Racially Charged Drama Opens at SF Playhouse
The four complex characters in Julie Hébert’s lyrical and deeply emotional drama, “Tree,” form a fractured family severed jaggedly across the racial divide. Directed by Jon Tracy, the play opens this month at San Francisco Playhouse.
African-American matriarch Mrs. Price (played by Cathleen Riddley) was once an elementary school principal but now has dementia. Connected only by a thread to present-day reality in her Chicago home, she remembers the Mississippi delta of her youth, where she loved a white man, Ray, a marine who went off to war. Her two caregivers are her son, Leo (Carl Lumbly), a chef, who is described in the stage directions as having “lost his way in life a bit,” and Leo’s bright-eyed, college-student daughter, JJ (Tristan Cunningham). When Didi (Susi Damilano), a white woman from Baton Rouge, knocks on their door, a Pandora’s box of family secrets opens. At first disingenuously claiming to be a reporter for the “Times-Picayune” researching an article about black families who moved to Chicago from the South, Didi eventually admits she’s a gender studies professor and in fact Leo’s half-sister. Awkward and wary new relationships follow, as do, inevitably, new understandings of self-identity.
“I always wanted to write about race, and this idea of how close people can be in the South, and in particular where I grew up [south Louisiana on the Gulf of Mexico], without undermining any of the terribleness of the racial problems,” says Hébert on the phone from Los Angeles, where she lives. Her theater career began in San Francisco; the first play she directed was Sam Shepard and Patti Smith’s “Cowboy Mouth” at the Eureka Theatre back in the day. Since then she has directed new plays for theaters all over the country, including Steppenwolf and the Magic Theatre. The first play she wrote, “True Beauties,” was developed in Southern California’s Padua Hills Playwrights Festival and mentored by Maria Irene Fornes; it premiered at the Magic. Since then, Hébert has received many grants and awards, written and directed for TV and film and written and directed plays. “Tree,” which premiered at the Ensemble Studio Theatre in L.A., won several awards, including a Pen Award for Drama. It has also been staged at Victory Gardens in Chicago and Horizon Theatre Company in Atlanta.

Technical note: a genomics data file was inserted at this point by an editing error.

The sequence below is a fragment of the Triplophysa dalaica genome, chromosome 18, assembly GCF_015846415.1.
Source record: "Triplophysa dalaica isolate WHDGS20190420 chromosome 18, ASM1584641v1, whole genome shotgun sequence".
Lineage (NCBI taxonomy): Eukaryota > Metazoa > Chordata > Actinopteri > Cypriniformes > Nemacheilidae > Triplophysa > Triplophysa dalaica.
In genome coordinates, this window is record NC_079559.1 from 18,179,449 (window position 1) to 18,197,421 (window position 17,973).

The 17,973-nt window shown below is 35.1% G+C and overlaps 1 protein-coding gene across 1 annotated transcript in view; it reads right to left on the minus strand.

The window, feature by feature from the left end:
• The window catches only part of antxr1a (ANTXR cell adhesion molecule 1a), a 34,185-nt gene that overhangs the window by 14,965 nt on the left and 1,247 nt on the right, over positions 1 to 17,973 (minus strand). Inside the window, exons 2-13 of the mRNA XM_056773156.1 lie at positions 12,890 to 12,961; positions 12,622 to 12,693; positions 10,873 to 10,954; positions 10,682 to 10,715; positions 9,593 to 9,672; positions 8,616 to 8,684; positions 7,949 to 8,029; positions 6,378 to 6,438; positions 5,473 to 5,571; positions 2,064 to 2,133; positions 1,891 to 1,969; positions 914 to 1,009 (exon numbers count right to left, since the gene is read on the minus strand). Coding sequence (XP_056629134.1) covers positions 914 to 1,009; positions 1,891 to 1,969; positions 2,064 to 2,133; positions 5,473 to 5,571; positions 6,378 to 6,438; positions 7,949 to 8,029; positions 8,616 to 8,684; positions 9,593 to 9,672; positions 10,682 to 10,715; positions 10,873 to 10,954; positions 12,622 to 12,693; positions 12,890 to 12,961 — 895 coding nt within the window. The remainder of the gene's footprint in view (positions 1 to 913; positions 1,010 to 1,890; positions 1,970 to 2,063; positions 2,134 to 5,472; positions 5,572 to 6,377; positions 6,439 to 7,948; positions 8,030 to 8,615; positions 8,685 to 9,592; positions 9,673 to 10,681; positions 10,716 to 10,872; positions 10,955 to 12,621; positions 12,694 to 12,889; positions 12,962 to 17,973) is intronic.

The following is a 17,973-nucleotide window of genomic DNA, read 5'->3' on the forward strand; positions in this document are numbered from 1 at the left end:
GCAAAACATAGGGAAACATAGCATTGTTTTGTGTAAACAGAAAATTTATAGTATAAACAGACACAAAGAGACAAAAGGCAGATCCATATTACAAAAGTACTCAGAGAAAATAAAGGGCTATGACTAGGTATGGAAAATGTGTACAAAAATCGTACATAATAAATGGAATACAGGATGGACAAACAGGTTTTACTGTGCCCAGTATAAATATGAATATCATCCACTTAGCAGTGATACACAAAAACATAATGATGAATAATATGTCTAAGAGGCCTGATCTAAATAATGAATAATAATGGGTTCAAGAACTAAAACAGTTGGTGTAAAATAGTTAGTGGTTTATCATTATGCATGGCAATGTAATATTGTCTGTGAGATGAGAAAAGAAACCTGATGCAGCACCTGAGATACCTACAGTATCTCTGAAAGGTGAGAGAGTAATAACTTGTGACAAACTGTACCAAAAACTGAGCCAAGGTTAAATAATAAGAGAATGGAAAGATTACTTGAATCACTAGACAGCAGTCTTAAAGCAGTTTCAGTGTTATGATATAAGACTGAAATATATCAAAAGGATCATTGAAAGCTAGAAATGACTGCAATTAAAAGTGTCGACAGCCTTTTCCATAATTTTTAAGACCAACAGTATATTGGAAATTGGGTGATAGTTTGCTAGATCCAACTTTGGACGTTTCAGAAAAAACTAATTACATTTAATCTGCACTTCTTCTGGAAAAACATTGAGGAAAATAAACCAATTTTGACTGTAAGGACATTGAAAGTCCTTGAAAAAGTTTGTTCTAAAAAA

For a white writer to create black characters can feel risky. Hébert admits to some fear at the beginning of the process. “But very quickly the characters started coming through strongly,” she says. When she decided that Leo would be a 40-year-old black man (she’d originally imagined a woman), the character evolved, “so clear and immediate,” she says, “that whatever intellectual fear I had about my right to write this character was subverted. Later I felt that Leo was my grandfather. The fact that Leo is African-American affects who he is, but he’s [also] a man I know very well and love.
“The deepest impulse in writing this,” she continues, “was for a white person and a black person to have a real conversation and get into it, to put them both into a situation with truth-telling, nobody pulling their punches.”
“You wanted to find out if we were crackheads and criminals before you claimed us, professor,” asserts a defensive and cynical Leo to Didi. Later, trying to find out exactly what she wants from him, he says, “[You’re] more than likely feeling some guilt about your racist ancestors.” And later still, when Didi tells him her father died nine days earlier and produces a batch of love letters between her father and Leo’s mother: “And now there’s nobody to turn to in your grief, so you throw yourself into cleaning out his house and you discover… letters.
A half-brother. A black woman your daddy wronged, so now you have a mission.”
For Hébert, writing is a way to understand her own life. She once told an interviewer, “Our white family lived down the block from several black families and there were many friendships and intimacies that transcended the boundaries between black and white.” She adds now, “There’s still some part of me that wants to express the intimacy of living close together.” Her grandparents were sharecroppers, poor people who spoke English with heavy French accents and whose neighbors in the Cajun delta were black people who spoke Creole French. “There’s a connection in terms of being oppressed. …but Cajun white people still had white privilege,” she acknowledges.